P16-56 LB. Novel tetramer technology for the detection of high affinity CD8 T cells
© Hoffmann et al; licensee BioMed Central Ltd. 2009
Published: 22 October 2009
Defining the quality of HIV T cell responses is a major hurdle in the development of T cell based vaccines. A key determinant of viral control is the affinity of the T Cell Receptor (TCR) for the HLA/epitope complex. We report for the first time in HIV the development of Class I HLA tetramers, which allow detection of CD8 with high TCR affinity that may prove to be invaluable in assessing the quality of T cell immunity.
HLA Class I molecules A*0201 and B*0702 were mutated at positions D227K and T228A to nullify CD8 binding and refolded with HIV epitopes: SLYNTVATL (A*0201), ILKEPVHGV (A*0201) and GPGHKARVL (B*0702). BIACORE confirmed abolition of CD8 binding and HLA molecule conformation. Mutated HLA monomers were termed CD8null. Peripheral blood mononuclear cells from HLA-matched acute patients in the SPARTAC trial (n = 30) were stained with A*0201 or B*0702 CD8 wild-type and CD8null tetramers. Real-time Image Flow Cytometry, directly examined the CD8null and CD8 wild-type tetramer/TCR interaction on an individual cell level.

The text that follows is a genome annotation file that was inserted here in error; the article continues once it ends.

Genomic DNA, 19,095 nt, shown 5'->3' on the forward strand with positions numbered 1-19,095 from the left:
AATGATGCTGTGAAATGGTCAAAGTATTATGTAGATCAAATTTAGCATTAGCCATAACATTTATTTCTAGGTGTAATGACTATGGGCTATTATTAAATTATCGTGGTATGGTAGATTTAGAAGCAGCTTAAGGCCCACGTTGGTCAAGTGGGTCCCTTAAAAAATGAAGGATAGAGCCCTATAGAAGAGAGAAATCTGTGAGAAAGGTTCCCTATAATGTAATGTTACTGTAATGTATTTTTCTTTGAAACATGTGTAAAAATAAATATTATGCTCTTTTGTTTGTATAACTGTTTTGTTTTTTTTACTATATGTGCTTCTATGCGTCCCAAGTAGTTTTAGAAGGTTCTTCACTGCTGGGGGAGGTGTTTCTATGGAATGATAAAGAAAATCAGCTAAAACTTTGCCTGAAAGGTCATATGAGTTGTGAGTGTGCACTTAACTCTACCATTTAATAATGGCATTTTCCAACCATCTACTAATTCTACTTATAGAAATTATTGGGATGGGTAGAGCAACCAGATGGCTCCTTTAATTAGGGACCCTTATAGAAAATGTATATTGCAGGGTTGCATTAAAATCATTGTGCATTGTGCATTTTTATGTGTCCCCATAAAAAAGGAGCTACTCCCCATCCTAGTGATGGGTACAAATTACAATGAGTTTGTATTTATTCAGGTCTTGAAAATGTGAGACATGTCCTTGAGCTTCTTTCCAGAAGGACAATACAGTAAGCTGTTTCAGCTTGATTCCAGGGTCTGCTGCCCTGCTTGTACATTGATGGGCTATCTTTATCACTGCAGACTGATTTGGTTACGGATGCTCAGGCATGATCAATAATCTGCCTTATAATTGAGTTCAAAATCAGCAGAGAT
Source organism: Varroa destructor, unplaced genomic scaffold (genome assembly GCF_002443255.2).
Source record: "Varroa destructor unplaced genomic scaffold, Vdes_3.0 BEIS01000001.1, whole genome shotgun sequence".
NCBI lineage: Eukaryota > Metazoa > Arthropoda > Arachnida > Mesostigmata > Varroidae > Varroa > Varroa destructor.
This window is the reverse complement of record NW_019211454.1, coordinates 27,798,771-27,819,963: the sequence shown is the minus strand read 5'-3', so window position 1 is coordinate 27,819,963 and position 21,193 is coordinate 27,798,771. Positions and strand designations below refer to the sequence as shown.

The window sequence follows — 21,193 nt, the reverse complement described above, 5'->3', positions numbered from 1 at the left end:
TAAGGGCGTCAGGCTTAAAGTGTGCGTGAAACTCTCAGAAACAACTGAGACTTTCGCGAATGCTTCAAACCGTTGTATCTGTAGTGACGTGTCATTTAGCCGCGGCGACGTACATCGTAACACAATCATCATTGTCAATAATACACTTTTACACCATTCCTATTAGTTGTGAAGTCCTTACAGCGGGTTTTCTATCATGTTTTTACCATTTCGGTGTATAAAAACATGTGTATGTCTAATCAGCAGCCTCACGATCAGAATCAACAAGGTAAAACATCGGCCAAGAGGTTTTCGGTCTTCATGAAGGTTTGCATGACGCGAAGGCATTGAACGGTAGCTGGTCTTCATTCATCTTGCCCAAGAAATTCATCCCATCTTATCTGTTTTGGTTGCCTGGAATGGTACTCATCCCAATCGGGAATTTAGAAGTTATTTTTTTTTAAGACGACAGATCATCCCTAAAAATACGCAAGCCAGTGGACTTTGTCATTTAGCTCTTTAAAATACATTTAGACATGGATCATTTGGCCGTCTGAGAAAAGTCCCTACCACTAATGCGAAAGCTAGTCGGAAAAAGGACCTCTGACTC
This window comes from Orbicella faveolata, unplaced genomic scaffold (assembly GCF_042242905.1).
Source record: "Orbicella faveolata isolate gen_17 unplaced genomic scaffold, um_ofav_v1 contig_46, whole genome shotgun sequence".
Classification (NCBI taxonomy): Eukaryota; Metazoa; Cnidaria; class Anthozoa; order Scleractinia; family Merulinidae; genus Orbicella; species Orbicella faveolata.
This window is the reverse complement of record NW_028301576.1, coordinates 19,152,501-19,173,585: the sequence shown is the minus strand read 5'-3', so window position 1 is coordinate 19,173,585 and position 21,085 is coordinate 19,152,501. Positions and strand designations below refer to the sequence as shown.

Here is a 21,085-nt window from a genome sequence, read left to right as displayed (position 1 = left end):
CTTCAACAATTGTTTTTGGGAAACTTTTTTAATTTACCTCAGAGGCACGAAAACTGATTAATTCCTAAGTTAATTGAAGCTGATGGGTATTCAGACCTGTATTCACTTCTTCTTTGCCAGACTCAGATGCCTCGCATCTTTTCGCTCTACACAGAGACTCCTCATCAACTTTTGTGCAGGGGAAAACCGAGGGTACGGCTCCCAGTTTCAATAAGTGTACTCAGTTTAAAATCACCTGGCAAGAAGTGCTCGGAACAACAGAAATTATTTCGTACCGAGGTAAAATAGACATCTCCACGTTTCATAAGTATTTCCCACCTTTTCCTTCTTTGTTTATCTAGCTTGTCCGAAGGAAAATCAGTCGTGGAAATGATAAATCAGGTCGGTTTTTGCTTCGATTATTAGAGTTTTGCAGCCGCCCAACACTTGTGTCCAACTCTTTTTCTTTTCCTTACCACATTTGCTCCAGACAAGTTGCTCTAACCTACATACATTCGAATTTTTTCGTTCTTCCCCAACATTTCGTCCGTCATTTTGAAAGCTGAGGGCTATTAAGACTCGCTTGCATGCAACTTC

HLA Class I A*0201 and B*0702 CD8 null monomers had undetectable CD8 binding. Wild-type monomers had comparable CD8 binding capacity for A*0201 and B*0702 (KD = 5.9 × 10-4 and 6.0 × 10-4 M, respectively). Both CD8wild-type and CD8null monomers are bound by the anti-HLA w6/32 antibody with equal affinity (KD = 4.2 × 10-10 M). Ex vivo imaging showed slower internalisation of CD8null, compared to CD8wild-typetetramers, indicating prolonged HLA/TCR interaction. HIV patients stained with CD8null and CD8wild-type had distinct high affinity CD8 populations for A*0201 SLYNTVATL and ILKEPVHGV (p < 0.05) but not for B*0702 GPGHKARVL.
CD8null tetramers represent a novel technology that allow the direct ex vivo detection and characterisation of high affinity CD8 T responses. This represents a crucial new tool for assessing the quality of T cell responses to vaccination.
This article is published under license to BioMed Central Ltd.